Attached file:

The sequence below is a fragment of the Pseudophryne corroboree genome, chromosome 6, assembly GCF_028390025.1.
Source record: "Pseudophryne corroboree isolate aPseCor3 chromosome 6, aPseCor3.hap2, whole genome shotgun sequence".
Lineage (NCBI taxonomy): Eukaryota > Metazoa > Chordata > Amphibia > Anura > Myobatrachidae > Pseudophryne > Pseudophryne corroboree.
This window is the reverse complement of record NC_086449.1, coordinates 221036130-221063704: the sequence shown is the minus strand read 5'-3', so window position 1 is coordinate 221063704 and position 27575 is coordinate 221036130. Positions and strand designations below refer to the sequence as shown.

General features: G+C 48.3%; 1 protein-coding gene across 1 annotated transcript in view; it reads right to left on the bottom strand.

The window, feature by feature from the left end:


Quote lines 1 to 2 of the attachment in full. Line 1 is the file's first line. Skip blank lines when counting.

The sequence below is a fragment of the Pseudophryne corroboree genome, chromosome 6, assembly GCF_028390025.1.
Source record: "Pseudophryne corroboree isolate aPseCor3 chromosome 6, aPseCor3.hap2, whole genome shotgun sequence".